It's no secret that the penis changes as a man gets older, but how to control these changes and maintain optimum penis health is often something of a mystery. Unfortunately, not all boys are taught about the ins and outs of the penis, and as a result, they don't always understand how to care for it properly. By learning about how the penis develops over time, as well as the do's and don'ts of appropriate penis and foreskin care, men can avoid some common, yet unpleasant problems and maintain penile function well into the golden years.
The childhood penis
When a male infant is born, the glans, or bulb at the end of the penis, is covered by a specialized layer of skin, known as the foreskin or prepuce. While this skin is like the surrounding dermal tissue on the outside, the inside is more like the insides of the cheeks and mouth - it is actually a delicate mucus membrane, and not skin at all. As a matter of tradition, many parents elect to have their male children circumcised - a surgical procedure by which the foreskin is removed.
However, as this procedure is not deemed medically necessary, fewer parents are opting for removal of the prepuce. Contrary to what many believe, the uncircumcised infant penis does not require any specialized care. Cleaning the penis is as simple as bathing with soap and water; the foreskin should not be forced back, and nothing should be inserted underneath for the purpose of cleaning.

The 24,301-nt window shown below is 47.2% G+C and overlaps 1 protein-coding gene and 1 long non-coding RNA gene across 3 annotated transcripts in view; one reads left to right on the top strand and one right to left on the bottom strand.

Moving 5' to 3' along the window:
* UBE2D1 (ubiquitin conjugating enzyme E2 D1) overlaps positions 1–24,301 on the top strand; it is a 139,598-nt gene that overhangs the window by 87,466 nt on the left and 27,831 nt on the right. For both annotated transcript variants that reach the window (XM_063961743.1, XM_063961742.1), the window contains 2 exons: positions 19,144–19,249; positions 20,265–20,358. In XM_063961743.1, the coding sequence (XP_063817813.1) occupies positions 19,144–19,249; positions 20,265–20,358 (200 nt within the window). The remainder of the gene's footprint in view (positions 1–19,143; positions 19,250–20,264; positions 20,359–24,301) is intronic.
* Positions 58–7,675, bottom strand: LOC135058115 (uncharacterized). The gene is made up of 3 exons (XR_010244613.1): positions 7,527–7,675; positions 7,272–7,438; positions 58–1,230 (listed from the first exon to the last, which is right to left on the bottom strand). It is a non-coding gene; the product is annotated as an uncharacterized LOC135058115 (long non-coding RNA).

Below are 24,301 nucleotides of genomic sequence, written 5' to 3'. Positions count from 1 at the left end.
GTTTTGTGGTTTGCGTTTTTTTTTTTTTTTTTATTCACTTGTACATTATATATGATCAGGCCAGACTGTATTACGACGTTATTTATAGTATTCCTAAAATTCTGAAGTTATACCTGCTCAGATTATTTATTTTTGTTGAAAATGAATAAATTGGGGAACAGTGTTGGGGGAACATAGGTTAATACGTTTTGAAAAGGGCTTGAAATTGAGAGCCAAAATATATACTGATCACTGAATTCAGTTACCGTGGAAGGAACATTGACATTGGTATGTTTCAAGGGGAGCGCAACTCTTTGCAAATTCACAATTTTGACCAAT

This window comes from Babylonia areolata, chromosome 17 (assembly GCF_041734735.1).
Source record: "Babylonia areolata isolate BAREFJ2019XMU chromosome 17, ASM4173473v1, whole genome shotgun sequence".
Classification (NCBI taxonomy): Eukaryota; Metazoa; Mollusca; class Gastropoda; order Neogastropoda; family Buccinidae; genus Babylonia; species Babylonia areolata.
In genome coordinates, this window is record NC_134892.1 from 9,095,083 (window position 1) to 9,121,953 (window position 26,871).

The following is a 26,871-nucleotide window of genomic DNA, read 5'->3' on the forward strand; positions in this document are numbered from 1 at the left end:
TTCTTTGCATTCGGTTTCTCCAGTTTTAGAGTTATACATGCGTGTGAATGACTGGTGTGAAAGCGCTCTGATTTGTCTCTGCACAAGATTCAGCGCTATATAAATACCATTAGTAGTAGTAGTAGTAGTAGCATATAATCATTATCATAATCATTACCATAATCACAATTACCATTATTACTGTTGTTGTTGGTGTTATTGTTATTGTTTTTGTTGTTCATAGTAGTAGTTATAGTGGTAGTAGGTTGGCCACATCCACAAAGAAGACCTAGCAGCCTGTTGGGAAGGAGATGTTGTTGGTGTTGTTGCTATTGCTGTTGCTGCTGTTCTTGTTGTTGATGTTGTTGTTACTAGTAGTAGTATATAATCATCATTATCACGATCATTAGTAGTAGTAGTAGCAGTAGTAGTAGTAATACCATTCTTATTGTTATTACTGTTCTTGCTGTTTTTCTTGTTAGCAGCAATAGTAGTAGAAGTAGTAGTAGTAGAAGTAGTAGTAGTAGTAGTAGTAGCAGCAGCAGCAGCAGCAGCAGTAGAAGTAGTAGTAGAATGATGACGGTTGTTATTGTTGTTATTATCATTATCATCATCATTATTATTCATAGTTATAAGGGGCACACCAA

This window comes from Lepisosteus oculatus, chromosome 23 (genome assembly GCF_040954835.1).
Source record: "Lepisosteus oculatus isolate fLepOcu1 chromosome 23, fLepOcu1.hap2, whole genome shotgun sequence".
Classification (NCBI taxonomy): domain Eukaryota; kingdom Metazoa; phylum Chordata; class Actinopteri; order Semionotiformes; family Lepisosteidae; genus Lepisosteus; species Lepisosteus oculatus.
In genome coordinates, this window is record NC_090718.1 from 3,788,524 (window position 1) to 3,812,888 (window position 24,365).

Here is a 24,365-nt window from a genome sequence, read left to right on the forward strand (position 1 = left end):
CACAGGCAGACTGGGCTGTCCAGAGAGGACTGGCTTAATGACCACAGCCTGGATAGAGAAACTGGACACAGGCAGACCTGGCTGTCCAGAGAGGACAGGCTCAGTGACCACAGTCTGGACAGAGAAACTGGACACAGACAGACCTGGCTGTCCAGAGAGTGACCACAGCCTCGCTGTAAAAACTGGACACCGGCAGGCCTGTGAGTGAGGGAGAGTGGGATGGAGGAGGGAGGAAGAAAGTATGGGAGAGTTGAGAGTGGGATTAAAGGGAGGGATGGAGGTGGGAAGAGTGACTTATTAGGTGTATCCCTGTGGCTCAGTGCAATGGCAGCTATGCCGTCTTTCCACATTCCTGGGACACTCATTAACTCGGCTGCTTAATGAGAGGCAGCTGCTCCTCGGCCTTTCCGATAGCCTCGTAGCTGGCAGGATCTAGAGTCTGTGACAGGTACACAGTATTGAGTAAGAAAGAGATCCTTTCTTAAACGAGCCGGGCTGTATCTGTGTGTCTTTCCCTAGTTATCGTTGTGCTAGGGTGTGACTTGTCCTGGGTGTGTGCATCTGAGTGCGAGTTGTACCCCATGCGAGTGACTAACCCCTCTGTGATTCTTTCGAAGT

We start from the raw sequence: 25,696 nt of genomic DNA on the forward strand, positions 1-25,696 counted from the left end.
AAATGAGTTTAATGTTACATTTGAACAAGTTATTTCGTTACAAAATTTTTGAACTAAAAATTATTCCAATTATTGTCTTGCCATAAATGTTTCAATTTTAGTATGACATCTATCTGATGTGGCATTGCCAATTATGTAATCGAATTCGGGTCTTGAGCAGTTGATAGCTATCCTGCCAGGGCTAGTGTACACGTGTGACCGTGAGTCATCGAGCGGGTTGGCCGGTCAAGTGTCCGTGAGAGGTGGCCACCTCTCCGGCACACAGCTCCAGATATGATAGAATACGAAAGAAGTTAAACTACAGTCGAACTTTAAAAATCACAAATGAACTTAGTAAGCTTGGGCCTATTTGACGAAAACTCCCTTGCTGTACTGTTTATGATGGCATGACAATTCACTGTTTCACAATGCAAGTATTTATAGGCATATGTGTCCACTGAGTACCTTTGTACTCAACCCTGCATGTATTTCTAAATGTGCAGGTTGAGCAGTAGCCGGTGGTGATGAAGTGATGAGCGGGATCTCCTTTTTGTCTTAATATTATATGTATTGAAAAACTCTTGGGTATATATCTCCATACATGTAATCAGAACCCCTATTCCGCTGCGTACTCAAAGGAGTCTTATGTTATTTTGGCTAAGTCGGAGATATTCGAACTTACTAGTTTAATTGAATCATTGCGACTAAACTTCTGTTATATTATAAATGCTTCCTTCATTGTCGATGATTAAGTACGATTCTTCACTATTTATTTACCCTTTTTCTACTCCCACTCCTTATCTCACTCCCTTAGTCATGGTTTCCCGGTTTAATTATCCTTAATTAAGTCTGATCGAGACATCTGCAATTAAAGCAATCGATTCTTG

Over time, the membrane joining the foreskin to the glans will be shed naturally; small globules of skin will roll away, often accumulating underneath the foreskin. Again, there is no need to reach under an unretracted foreskin to clean these away. Forcing the sheath back can cause bleeding and scarring, which can result in adhesions that will cause problems later in life.
The penis during puberty
Most boys will be able to retract their foreskin fully by the age of about 5; however, for many children, this will not happen until later in the teen years, usually when a male begins to discover his own body. At this time, boys should be taught to wash away the smegma that has accumulated underneath.
Pubescent boys may begin to experience growth of the penis at this time and may gain their full size, although there is no need to worry if a 15 year-old does not have the appearance of a fully grown man. Many men continue to grow into their twenties, so there is no firm calendar date by which a male should expect to reach his full size.
The adult penis
As men age, the tone and texture of the penis skin may change, aging like the rest of the body. Along with thinning and wrinkling of the skin, the veins under the skin may become more prominent; and the worn nerve tissue may become less sensitive to touch. Circulation to the penis may also diminish, and in some cases, this may lead to some degree of penile shrinkage; excess abdominal fat may also obscure the penis, causing it to appear smaller than it really is.